As I have mentioned in passing in this space, I am a Unitarian Universalist. I grew up going to UU churches, and I consider my Unitarian Universalism to be a major part of my identity. I attend Wildflower Unitarian Universalist Church in Austin, TX, where I gather weekly with adults and youth to deepen my understanding of the divine and my commitment to making the world a more sustainable and kinder place to be. While I am not reticent in stating my faith when asked, I rarely go out of my way to expressly identify myself as a UU. Instead, I work to exemplify my faith through my actions and my work.
Today is different.
This morning an armed man walked into the Tennessee Valley Unitarian Universalist Church in Knoxville, Tennessee and fired on the congregation sitting in their morning services. Two are dead, and more are in critical condition. There is no evident motive. The shooter is in custody.
Today I stand with Unitarian Universalists around the world as we send support and love to the Knoxville UUs through our prayers and our thoughts.
Here is the message sent out by Rev. William G. Sinkford, President of the Unitarian Universalist Association:
I am shocked and sorrowed by the terrible shootings in the sanctuary of the Tennessee Valley Unitarian Universalist Church.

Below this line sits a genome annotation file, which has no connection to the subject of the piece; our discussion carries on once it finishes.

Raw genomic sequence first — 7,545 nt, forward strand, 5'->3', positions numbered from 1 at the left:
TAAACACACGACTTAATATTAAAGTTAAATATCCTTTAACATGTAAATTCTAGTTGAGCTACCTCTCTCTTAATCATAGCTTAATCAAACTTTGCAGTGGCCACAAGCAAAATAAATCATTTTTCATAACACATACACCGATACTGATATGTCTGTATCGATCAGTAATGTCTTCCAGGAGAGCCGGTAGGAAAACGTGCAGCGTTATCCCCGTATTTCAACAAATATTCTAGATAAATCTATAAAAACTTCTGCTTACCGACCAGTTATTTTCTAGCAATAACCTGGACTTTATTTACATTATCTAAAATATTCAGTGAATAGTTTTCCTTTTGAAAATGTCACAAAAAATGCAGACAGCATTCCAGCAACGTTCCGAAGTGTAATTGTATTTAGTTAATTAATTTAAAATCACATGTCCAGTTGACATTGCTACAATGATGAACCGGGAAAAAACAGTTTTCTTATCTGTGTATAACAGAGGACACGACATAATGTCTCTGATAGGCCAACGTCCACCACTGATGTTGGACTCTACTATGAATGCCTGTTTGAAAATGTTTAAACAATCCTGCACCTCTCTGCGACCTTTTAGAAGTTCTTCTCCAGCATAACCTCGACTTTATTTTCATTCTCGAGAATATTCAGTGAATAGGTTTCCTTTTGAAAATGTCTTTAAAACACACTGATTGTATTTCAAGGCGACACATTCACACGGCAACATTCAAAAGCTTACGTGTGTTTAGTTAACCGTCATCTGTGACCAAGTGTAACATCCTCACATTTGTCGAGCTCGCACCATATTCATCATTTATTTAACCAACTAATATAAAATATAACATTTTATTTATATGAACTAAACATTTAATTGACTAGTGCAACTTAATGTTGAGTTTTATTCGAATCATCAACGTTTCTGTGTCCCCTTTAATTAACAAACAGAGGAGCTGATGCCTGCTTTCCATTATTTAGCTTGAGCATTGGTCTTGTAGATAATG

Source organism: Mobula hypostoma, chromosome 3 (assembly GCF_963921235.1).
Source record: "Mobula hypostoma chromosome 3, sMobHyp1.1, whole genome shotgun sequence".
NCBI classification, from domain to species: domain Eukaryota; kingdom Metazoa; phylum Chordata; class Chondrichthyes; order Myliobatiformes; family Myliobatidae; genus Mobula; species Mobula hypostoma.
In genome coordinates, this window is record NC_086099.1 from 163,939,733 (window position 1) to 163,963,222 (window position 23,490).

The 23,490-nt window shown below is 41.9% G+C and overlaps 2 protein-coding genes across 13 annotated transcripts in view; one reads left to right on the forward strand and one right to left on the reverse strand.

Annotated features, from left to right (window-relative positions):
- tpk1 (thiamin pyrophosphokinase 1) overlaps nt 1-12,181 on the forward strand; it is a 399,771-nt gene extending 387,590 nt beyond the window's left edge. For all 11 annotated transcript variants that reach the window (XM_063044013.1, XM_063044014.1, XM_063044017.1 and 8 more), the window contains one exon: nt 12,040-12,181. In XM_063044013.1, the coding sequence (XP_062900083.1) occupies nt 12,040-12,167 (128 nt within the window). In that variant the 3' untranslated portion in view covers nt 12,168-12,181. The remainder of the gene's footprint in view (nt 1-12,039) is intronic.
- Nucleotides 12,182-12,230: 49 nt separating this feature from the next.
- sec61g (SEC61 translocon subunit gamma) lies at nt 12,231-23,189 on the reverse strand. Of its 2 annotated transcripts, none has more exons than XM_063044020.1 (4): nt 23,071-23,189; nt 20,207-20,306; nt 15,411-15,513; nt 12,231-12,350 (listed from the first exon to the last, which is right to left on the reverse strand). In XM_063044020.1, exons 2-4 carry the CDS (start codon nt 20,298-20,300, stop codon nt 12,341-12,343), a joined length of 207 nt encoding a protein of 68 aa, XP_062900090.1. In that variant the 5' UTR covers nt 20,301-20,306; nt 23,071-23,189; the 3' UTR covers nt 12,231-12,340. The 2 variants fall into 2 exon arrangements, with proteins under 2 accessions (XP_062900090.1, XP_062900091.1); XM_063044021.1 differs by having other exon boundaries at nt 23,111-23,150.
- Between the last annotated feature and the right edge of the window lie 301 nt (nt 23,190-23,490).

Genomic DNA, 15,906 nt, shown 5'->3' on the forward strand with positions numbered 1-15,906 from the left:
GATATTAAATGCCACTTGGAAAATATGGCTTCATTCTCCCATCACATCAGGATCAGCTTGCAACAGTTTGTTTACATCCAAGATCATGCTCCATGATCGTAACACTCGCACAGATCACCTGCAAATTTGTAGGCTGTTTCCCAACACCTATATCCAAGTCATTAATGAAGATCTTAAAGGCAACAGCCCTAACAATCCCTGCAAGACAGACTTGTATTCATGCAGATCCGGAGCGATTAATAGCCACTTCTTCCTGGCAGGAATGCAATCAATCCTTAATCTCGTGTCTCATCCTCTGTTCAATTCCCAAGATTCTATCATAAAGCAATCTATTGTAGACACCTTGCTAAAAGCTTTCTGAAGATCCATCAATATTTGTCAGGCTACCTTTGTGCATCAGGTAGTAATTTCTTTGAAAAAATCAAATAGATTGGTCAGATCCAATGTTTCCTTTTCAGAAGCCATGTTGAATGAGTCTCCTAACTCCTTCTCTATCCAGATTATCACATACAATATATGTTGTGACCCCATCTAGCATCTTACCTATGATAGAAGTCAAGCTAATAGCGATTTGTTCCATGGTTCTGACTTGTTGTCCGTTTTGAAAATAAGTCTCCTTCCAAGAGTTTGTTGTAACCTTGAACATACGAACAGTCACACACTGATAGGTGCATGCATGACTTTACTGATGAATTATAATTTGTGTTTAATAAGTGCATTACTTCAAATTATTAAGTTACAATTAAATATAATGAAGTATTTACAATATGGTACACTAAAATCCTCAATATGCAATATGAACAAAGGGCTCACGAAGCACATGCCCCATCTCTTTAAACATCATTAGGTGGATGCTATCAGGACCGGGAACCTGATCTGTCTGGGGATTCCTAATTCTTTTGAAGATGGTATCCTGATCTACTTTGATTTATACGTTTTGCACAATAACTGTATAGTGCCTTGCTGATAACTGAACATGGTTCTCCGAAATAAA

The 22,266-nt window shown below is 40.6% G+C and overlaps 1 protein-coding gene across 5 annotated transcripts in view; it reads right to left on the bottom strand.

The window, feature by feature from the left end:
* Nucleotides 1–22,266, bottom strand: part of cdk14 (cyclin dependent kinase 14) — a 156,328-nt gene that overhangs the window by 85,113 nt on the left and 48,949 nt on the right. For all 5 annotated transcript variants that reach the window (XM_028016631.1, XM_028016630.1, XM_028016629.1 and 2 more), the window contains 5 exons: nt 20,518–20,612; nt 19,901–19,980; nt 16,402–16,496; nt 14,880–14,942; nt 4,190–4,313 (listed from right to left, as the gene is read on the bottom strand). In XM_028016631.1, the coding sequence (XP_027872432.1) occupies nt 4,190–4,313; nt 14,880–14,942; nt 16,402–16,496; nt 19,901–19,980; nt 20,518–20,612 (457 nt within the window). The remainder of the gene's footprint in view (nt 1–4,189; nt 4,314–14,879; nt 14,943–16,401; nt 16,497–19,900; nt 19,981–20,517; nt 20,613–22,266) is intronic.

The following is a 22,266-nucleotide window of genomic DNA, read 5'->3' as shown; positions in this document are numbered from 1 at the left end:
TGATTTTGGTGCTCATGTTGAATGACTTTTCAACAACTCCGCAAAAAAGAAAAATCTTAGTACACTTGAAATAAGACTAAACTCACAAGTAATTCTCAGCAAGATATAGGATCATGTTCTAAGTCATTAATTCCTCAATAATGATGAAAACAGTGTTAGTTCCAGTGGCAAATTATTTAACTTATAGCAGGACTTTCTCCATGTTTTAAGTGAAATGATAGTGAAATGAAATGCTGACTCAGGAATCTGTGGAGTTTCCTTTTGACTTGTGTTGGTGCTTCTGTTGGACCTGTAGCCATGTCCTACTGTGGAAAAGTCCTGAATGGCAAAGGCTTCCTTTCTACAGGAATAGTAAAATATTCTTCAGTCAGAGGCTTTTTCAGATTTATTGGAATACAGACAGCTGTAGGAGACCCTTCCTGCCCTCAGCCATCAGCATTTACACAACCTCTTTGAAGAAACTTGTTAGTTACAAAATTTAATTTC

My heart is heavy and my prayers are with our injured sisters and brothers in Knoxville. While many details of this tragedy remain unclear, our Association will do all we can to support Unitarian Universalists in Knoxville in the hard days to come.
A tragedy such as this makes us acutely conscious of the beauty and fragility of our lives and those of our loved ones. I am especially saddened by this intrusion of violence into a worship service involving children and youth.
I know that many people, both in Knoxville and around the country, are struggling with shock and grief right now. I pray that those so affected will find strength and comfort.
Members of the Unitarian Universalist Trauma Response Ministry are on their way to Knoxville to offer additional ministry to the congregation as it grieves. And Unitarian Universalists around the world are sending love and prayers to the Tennessee Valley congregation to tell them they are not alone on this dark day.
Yes, I am struggling with shock and grief. I know that many of my readers are Unitarian Universalists, and I know that you are working through this difficult time as well. Know that we will stand together and we will lean on each other for support. Our shared faith and doctrine of love will carry us through these terrible times.
Regardless of your religious affiliation, please pray, meditate, and send healing love and energy to our community in Knoxville.